Since late 2020, there’s music on Monday nights at the Townsend Community Center and Town Hall.

That’s where a collective of friends and musicians gather with dulcimers, guitars, drums and fiddles at 6:30 p.m. each Monday. They don masks, circle chairs at least 6 feet apart and play traditional Americana, Irish and Scottish folk music for hours.

They call themselves the “Little River Jammers” and they’ve been religiously convening Monday nights since 2012, mostly in a building near the Wood-N-Strings Dulcimer Shop on East Lamar Alexander Parkway.

But in 2020, COVID-19 forced the group out of a space where it used to fit approximately 25 musicians. Social distancing just wasn’t possible and many members are retired. In fact, they stopped jamming altogether for three months when the pandemic hit.

“I reached out to one of our members and said, ‘We need a new place,’” Jerry Mitchell said just before 12 members started that night’s set. Mitchell serves as a spokesman for the group and plays the bodhrán, an Irish drum.

For a while during summer 2020, the Jammers went to Pearson Springs Park in Maryville to play outside. But they needed a more permanent spot to continue the legacy of mountain music in Townsend.

Ultimately, Mitchell called Townsend City Recorder Danny Williamson, who gave him a building tour and helped work out the details of renting the space each week.

“I’ll say it this way,” Mitchell said. “They have been most welcoming to us.”


More than one Townsend city employee rolled out the welcome mat for the musicians. Williamson helped them secure an ongoing calendar spot, Assistant City Recorder Gayla Fisher filmed the group and put clips on the city’s Facebook page and the late Mayor Ron Palewski advocated for them.

To honor him, the Jammers performed for Palewski’s widow, Lorraine, on Sept. 21, 2020. Her husband’s portrait sat at his old commission spot that night.

“He came down the first time they came to play and encouraged them: ‘Come on back. You see how nice the building is, you hear how nice it sounds,’” Williamson said of the late mayor. “He was instrumental in persuading them to come and use it.”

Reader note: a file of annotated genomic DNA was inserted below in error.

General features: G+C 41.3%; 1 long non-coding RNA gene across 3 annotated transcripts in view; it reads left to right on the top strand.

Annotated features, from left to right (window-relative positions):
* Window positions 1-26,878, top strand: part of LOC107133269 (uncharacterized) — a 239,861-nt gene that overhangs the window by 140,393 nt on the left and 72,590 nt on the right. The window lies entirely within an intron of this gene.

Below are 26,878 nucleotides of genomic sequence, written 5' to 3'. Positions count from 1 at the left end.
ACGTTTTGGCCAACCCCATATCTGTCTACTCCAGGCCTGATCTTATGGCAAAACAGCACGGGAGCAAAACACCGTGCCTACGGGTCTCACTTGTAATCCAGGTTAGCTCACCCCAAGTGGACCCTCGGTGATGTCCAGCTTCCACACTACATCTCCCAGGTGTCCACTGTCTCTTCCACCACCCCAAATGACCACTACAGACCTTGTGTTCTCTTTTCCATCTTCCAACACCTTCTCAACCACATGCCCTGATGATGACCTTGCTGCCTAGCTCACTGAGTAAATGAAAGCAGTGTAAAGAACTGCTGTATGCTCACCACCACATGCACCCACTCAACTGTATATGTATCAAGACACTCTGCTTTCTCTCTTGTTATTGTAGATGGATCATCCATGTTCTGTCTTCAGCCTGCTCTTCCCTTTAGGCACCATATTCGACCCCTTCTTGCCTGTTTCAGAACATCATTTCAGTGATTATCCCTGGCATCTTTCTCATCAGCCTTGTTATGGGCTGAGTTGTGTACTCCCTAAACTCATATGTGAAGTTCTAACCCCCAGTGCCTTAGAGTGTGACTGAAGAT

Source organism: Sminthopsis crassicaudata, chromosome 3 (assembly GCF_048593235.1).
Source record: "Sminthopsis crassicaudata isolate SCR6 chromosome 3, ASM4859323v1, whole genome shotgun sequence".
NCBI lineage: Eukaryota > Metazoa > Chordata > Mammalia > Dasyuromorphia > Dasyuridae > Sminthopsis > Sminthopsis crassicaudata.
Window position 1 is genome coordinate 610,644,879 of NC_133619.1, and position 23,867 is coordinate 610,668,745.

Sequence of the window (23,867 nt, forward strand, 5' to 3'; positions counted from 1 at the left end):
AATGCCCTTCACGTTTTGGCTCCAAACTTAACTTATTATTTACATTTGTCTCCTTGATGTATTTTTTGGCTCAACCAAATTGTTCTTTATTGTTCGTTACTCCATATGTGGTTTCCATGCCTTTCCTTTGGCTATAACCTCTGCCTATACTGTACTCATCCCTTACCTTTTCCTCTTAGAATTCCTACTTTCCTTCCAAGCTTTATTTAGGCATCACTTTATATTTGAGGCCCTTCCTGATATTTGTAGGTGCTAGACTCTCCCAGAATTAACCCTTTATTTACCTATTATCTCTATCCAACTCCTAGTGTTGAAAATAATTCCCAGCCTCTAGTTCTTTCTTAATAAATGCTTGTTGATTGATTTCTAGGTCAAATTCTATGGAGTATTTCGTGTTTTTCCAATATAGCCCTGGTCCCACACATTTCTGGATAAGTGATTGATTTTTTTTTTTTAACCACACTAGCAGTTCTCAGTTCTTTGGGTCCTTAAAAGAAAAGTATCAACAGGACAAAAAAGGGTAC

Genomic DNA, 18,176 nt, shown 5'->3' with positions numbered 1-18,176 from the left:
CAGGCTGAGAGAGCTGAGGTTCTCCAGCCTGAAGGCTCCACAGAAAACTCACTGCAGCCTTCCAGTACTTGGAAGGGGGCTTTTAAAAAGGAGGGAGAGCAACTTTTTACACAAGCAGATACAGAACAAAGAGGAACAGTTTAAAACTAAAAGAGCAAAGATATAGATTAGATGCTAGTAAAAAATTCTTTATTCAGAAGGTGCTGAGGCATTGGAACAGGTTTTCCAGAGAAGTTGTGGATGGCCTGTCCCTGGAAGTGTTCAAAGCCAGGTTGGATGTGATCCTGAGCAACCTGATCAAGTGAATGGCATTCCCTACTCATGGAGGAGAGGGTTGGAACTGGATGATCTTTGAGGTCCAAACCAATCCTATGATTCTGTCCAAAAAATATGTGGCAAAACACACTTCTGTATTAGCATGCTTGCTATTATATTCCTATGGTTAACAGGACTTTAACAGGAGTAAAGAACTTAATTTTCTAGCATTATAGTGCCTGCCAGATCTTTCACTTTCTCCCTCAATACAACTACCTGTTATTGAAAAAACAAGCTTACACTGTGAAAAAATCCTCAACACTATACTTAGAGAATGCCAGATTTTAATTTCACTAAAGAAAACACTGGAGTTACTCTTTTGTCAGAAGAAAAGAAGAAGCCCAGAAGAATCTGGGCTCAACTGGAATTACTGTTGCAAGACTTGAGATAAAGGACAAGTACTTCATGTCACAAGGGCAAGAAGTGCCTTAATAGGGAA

Palewski also was instrumental in building the community center.

Williamson said groups like the Jammers are exactly what the city envisioned when leaders started a building fund in 2015. Today, Townsend’s government has offices and a space for board meetings, but it also has a place to host community members.

Meetings, baby showers, EMS operations, wakes, jam sessions: The center has housed them all.

‘Everybody’s got a story’

For the Jammers, having the community center space means members who didn’t feel safe earlier in the year because of the pandemic are now trickling back in Monday nights.

Founding members Karl and Phyllis Gombert are in their late 80s and didn’t play with the group during COVID-19.

But membership in the Jammers means more than just a chair in the circle. It also means friendship.

The musicians have been there to help the couple connect with the outside world during the pandemic. “There’s a camaraderie that’s formed,” Phyllis Gombert said. “And it seems to include everybody who walks in the door.”

Ever since Great Smoky Mountains National Park Ranger and banjo player Lisa Free, who has since passed, conceptualized the group nearly a decade ago, the Jammers have been adding members. Visitors would walk into the dulcimer shop Monday morning, hear about the group and start jamming that evening.

That welcoming spirit caused the group to grow from about six to the ensemble it is today. “Everybody’s got a story and people who come in to observe often join in, not only with their instrument but with their stories as well,” Phyllis Gombert said.

“It’s hard to find a place to accommodate the musicians and people who want to come and listen,” Karl Gombert added. A retired musicology professor, he said even though he and his wife haven’t been able to rejoin the group yet, they’re thankful for the new space.

The point of setting up with the dulcimer shop was to invite tourists and musicians alike to play and watch, he added.

At the community center, that’s more feasible than ever. Mitchell said they welcome visitors to their jam sessions, though they don’t want the meeting room to become too crowded for the time being.

“As long as they will let us stay here, we know now that we have this every Monday night,” he said. “I think this is our place for the long run.”

The Little River Jammers are part of a long history of traditional music in the East Tennessee corner of the Appalachians, a fact its members are proud of. But many of them play for the solace they find both in each other and the music.

“It’s very exciting to sit in the middle of that kind of a musical session,” Phyllis Gombert said. “The music is life-giving and uplifting, especially in these times.”

Follow @arjonesreports on Facebook and Twitter for more from city government reporter Andrew Jones.

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